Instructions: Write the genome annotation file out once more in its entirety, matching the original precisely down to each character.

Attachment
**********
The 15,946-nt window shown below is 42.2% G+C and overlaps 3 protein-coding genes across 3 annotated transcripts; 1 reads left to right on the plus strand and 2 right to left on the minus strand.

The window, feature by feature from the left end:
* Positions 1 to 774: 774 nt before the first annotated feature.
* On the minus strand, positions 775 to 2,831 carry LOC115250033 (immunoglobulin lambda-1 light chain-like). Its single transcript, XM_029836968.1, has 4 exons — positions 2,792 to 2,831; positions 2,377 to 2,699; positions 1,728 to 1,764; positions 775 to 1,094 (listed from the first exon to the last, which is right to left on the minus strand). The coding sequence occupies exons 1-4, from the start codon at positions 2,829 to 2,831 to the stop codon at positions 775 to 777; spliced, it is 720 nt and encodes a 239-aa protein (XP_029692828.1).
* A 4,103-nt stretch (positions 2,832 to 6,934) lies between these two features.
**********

The 15,946-nt window shown below is 42.2% G+C and overlaps 3 protein-coding genes across 3 annotated transcripts; 1 reads left to right on the plus strand and 2 right to left on the minus strand.

The window, feature by feature from the left end:
* Positions 1 to 774: 774 nt before the first annotated feature.
* On the minus strand, positions 775 to 2,831 carry LOC115250033 (immunoglobulin lambda-1 light chain-like). Its single transcript, XM_029836968.1, has 4 exons — positions 2,792 to 2,831; positions 2,377 to 2,699; positions 1,728 to 1,764; positions 775 to 1,094 (listed from the first exon to the last, which is right to left on the minus strand). The coding sequence occupies exons 1-4, from the start codon at positions 2,829 to 2,831 to the stop codon at positions 775 to 777; spliced, it is 720 nt and encodes a 239-aa protein (XP_029692828.1).
* A 4,103-nt stretch (positions 2,832 to 6,934) lies between these two features.